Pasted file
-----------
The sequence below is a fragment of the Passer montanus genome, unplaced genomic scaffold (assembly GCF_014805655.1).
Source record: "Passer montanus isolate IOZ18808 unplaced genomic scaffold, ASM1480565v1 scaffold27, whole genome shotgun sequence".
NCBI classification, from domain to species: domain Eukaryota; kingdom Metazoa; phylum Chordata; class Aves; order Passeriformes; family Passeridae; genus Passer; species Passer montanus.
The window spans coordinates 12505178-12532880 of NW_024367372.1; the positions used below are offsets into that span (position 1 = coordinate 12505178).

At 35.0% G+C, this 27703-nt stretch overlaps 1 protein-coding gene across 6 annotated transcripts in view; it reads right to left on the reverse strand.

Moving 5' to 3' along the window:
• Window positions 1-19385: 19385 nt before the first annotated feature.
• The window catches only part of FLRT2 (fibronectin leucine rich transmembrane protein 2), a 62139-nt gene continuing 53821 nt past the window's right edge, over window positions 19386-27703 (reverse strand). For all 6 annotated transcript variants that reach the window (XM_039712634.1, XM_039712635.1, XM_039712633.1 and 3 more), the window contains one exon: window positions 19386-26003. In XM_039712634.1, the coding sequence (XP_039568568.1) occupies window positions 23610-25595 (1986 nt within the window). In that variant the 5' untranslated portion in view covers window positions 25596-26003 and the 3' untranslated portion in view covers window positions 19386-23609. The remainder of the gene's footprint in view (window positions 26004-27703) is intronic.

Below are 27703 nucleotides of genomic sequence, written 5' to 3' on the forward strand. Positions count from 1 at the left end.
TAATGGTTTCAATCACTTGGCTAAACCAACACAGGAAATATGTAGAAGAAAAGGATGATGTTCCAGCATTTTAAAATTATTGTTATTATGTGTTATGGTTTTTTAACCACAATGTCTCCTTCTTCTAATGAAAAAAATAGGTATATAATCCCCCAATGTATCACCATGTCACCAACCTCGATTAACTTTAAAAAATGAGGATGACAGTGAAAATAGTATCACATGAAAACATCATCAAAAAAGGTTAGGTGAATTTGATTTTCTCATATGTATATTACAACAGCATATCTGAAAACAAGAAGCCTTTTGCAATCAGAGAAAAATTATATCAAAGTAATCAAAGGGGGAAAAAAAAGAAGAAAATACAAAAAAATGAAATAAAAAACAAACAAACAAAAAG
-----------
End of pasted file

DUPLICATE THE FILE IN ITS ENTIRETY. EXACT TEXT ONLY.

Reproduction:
The sequence below is a fragment of the Passer montanus genome, unplaced genomic scaffold (assembly GCF_014805655.1).
Source record: "Passer montanus isolate IOZ18808 unplaced genomic scaffold, ASM1480565v1 scaffold27, whole genome shotgun sequence".
NCBI classification, from domain to species: domain Eukaryota; kingdom Metazoa; phylum Chordata; class Aves; order Passeriformes; family Passeridae; genus Passer; species Passer montanus.
The window spans coordinates 12505178-12532880 of NW_024367372.1; the positions used below are offsets into that span (position 1 = coordinate 12505178).

At 35.0% G+C, this 27703-nt stretch overlaps 1 protein-coding gene across 6 annotated transcripts in view; it reads right to left on the reverse strand.

Moving 5' to 3' along the window:
• Window positions 1-19385: 19385 nt before the first annotated feature.
• The window catches only part of FLRT2 (fibronectin leucine rich transmembrane protein 2), a 62139-nt gene continuing 53821 nt past the window's right edge, over window positions 19386-27703 (reverse strand). For all 6 annotated transcript variants that reach the window (XM_039712634.1, XM_039712635.1, XM_039712633.1 and 3 more), the window contains one exon: window positions 19386-26003. In XM_039712634.1, the coding sequence (XP_039568568.1) occupies window positions 23610-25595 (1986 nt within the window). In that variant the 5' untranslated portion in view covers window positions 25596-26003 and the 3' untranslated portion in view covers window positions 19386-23609. The remainder of the gene's footprint in view (window positions 26004-27703) is intronic.

Below are 27703 nucleotides of genomic sequence, written 5' to 3' on the forward strand. Positions count from 1 at the left end.
TAATGGTTTCAATCACTTGGCTAAACCAACACAGGAAATATGTAGAAGAAAAGGATGATGTTCCAGCATTTTAAAATTATTGTTATTATGTGTTATGGTTTTTTAACCACAATGTCTCCTTCTTCTAATGAAAAAAATAGGTATATAATCCCCCAATGTATCACCATGTCACCAACCTCGATTAACTTTAAAAAATGAGGATGACAGTGAAAATAGTATCACATGAAAACATCATCAAAAAAGGTTAGGTGAATTTGATTTTCTCATATGTATATTACAACAGCATATCTGAAAACAAGAAGCCTTTTGCAATCAGAGAAAAATTATATCAAAGTAATCAAAGGGGGAAAAAAAAGAAGAAAATACAAAAAAATGAAATAAAAAACAAACAAACAAAAAG